Awards and Recognition[edit]

Widely recognized for her work, Dr. Woodruff holds 10 U.S. Patents and was presented the Presidential Award for Excellence in Science, Mathematics, and Engineering Mentoring by Barack Obama in an Oval Office ceremony in 2011[45] and the Beacon Award from Frontiers in Reproduction in 2013.[50] She received the Distinguished Alumnae Award in 2008[51] and Alumni Association Merit Award in 2012[52] from Northwestern University. She was invited as commencement speaker and has an honorary degree (D.Sc.) from Bates College, Lewiston, Maine in 2010.[53] She delivered the commencement remarks and received an honorary doctorate (D.Sc.) from the University of Birmingham, Birminghman, UK, in 2016.[54] Her work on behalf of women in science has been recognized by The Distinguished Woman in Medicine and Science Award (2009),[55] the American Committee for the Weizmann Institute of Science Vision and Impact Award (2012), the American Women in Science (AWIS) Innovator Award (2008),[56] the American Medical Women Association (AMWA) Gender Equity Award (2009), and the “Speaking of Womens’ Health” Distinguished Service Award (2007). In 2017, she received a Guggenheim Award,[57] the 25th anniversary Academy of Women’s Health Research Award,[58] and was elected to the National Academy of Inventors.[59] She was elected as a fellow to the National Academy of Medicine in 2018.[60]

In 2013, Woodruff was nominated for Time magazine’s list of the “Most Influential People in the World."[61] In an article published by The Verge on August 8, 2018, six hours after this Wikipedia article was created, Dr. Woodruff is referenced as an example of one of many "prominent scientists who aren’t featured on Wikipedia," and whose work was identified by an AI-programmed tool designed to crawl scientific studies and lay media sources to draft articles about the most frequently mentioned individuals.[62]

Service[edit]

Dr. Woodruff is civically active and is an elected member of The Economic Club of Chicago and an elected Fellow of the American Association for the Advancement of Science as well as the American Institute for Medical and Biological Engineering.  She served on the school board of the Chicago-based Young Women’s Leadership Charter School, served as president of the Endocrine Society and championed the new NIH policy that mandates the inclusion of females in fundamental research. In September 2017, Woodruff was selected as Editor-in Chief of Endocrinology, assuming the role after Andrea Gore's term elapsed.[63] 

References[edit]

  1. ^ "Olivet alumna Dr. Teresa Woodruff recognized as inventor". Olivet Nazarene University. April 16, 2018. Archived from the original on August 8, 2018. Retrieved August 8, 2018.
  2. ^ "Alumni Awards | Olivet Nazarene University". www.olivet.edu. Retrieved 2018-11-05.
  3. ^ "Curriculum Vitae T.K. Woodruff" (PDF). Woodruff Lab. August 1, 2018. Archived (PDF) from the original on August 20, 2018. Retrieved August 19, 2018.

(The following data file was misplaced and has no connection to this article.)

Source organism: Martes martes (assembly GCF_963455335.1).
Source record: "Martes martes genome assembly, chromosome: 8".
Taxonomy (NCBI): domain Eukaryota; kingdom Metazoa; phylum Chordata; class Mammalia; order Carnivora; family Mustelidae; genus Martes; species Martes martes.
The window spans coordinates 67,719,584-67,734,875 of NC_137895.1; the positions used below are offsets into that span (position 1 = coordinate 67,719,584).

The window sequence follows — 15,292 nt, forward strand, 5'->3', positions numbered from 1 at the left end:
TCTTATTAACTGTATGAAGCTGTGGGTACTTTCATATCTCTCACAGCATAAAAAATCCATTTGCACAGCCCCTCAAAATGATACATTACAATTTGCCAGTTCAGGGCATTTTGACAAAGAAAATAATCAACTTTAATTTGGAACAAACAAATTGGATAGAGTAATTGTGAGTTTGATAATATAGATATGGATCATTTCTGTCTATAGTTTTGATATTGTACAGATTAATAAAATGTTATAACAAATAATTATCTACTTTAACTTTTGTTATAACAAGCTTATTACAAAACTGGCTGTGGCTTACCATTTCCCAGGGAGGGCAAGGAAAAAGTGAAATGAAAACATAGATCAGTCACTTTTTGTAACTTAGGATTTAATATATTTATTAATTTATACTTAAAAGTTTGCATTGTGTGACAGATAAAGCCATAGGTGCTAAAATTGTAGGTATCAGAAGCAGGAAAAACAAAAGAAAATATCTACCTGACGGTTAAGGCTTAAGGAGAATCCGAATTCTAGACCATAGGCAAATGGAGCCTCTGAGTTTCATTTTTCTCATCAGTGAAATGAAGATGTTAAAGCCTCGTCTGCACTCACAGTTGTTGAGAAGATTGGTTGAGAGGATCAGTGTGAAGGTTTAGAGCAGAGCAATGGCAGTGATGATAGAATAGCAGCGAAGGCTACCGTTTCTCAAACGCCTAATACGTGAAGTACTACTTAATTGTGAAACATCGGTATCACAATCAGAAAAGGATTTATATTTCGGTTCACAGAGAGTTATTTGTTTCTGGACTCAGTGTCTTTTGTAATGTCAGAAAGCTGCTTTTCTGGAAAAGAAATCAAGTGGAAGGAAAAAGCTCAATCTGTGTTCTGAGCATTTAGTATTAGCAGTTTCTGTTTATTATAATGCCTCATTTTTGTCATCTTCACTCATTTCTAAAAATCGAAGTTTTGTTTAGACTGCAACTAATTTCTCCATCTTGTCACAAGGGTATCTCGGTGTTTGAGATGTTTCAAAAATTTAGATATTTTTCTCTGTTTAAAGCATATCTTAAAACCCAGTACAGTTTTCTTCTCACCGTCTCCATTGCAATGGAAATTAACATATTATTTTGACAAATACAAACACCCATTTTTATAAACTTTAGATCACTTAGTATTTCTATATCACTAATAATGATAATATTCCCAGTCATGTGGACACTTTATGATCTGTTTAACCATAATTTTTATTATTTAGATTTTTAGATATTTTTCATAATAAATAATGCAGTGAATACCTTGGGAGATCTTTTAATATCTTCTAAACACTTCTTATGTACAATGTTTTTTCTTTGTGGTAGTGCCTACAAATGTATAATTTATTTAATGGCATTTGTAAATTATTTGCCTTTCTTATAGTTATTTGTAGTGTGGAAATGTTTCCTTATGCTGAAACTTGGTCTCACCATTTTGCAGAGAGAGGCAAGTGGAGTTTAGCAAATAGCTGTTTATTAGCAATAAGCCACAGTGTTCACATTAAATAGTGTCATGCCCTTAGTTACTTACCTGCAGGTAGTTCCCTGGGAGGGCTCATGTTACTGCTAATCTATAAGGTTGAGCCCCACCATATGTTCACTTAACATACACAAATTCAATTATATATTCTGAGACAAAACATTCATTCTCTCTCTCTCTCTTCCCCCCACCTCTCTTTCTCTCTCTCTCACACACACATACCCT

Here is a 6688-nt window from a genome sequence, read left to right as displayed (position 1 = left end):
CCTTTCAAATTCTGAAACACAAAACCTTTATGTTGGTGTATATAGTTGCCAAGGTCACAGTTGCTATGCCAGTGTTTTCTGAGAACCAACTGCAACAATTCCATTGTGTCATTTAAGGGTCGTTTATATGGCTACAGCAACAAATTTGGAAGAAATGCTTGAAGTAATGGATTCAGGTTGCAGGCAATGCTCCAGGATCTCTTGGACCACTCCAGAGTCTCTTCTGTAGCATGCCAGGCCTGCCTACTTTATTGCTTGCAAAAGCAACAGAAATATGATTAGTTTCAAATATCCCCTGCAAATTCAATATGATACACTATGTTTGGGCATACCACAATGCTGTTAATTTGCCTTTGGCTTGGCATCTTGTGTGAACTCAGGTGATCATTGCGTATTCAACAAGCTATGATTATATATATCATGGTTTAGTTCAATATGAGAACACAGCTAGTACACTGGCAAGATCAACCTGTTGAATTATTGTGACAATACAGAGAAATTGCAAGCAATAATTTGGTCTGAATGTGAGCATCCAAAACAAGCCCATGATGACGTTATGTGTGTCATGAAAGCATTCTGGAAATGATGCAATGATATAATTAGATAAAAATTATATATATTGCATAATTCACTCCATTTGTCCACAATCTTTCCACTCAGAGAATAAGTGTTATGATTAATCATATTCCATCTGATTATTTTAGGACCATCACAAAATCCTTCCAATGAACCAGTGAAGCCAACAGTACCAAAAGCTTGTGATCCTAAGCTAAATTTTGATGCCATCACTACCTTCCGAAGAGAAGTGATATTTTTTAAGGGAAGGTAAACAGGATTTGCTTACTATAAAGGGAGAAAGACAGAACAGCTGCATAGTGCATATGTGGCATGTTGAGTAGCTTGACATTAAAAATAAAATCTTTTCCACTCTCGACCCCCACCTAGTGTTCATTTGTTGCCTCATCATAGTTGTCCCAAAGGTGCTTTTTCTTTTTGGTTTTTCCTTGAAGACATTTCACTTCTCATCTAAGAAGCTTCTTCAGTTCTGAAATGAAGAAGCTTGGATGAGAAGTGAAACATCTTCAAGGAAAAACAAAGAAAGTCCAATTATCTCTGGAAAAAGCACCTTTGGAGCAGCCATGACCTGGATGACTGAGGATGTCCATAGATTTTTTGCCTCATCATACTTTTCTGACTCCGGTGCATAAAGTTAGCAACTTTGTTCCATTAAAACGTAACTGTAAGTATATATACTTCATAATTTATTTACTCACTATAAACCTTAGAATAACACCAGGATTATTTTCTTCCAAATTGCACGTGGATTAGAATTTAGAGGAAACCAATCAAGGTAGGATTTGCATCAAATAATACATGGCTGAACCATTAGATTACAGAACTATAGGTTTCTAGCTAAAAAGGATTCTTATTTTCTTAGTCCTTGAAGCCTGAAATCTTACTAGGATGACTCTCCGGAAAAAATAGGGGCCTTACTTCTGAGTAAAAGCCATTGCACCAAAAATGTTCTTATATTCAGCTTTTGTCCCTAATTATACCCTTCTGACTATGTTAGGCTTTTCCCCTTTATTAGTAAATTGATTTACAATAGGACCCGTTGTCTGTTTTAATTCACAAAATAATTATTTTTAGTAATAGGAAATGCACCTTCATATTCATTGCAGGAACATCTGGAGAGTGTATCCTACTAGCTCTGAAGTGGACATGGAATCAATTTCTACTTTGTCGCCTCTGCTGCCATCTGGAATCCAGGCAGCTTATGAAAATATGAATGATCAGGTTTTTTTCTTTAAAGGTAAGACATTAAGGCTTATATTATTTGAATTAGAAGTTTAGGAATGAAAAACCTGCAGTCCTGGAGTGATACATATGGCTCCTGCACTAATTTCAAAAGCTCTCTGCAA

4. ^ Woodruff, Teresa K.; Meunier, Helene; Jones, Phillip B. C.; Hsueh, Aaron J. W.; Mayo, Kelly E. (1987). "Rat Inhibin: Molecular Cloning of α- and β-Subunit Complementary Deoxyribonucleic Acids and Expression in the Ovary". Molecular Endocrinology. 1 (8): 561–568. doi:10.1210/mend-1-8-561. ISSN 0888-8809. PMID 3153478.
  5. ^ Woodruff, Teresa K.; D'Agostino, JoBeth; Schwartz, Neena B.; Mayo, Kelly E. (1988). "Dynamic Changes in Inhibin Messenger RNAs in Rat Ovarian Follicles during the Reproductive Cycle". Science. 239 (4845): 1296–1299. JSTOR 1700894.
  6. ^ "Richard E. Weitzman Outstanding Early Career Investigator Award | Endocrine Society". www.endocrine.org. Retrieved 2018-11-05.
  7. ^ Woodruff, T.; Krummen, L.; Baly, D.; Garg, S.; Allison, D.; Sadick, M.; Wong, W.; Mather, J.; Soules, M. (1993-11-01). "Quantitative two-site enzyme-linked immunosorbent assays for inhibin A, activin A and activin B". Human Reproduction. 8 (suppl 2): 133–137. doi:10.1093/humrep/8.suppl_2.133. ISSN 0268-1161.
  8. ^ Baly, D. L. (1993-05-01). "Development of a specific and sensitive two-site enzyme-linked immunosorbent assay for measurement of inhibin-A in serum". Endocrinology. 132 (5): 2099–2108. doi:10.1210/en.132.5.2099. ISSN 0013-7227.
  9. ^ Woodruff, T K; Krummen, L A; Lyon, R J; Stocks, D L; Mather, J P (1993). "Recombinant human inhibin A and recombinant human activin A regulate pituitary and ovarian function in the adult female rat". Endocrinology. 132 (6): 2332–2341. doi:10.1210/endo.132.6.8504739. ISSN 0013-7227. PMID 8504739.
  10. ^ Stouffer, R L; Woodruff, T K; Dahl, K D; Hess, D L; Mather, J P; Molskness, T A (1993-07). "Human recombinant activin-A alters pituitary luteinizing hormone and follicle-stimulating hormone secretion, follicular development, and steroidogenesis, during the menstrual cycle in rhesus monkeys". The Journal of Clinical Endocrinology & Metabolism. 77 (1): 241–248. doi:10.1210/jcem.77.1.8325947. ISSN 0021-972X. PMID 8325947. Check date values in: |date= (help)
  11. ^ Thompson, Thomas B.; Woodruff, Teresa K.; Jardetzky, Theodore S. (2003-04-01). "Structures of an ActRIIB:activin A complex reveal a novel binding mode for TGF‐β ligand:receptor interactions". The EMBO Journal. 22 (7): 1555–1566. doi:10.1093/emboj/cdg156. ISSN 0261-4189. PMC 152900. PMID 12660162.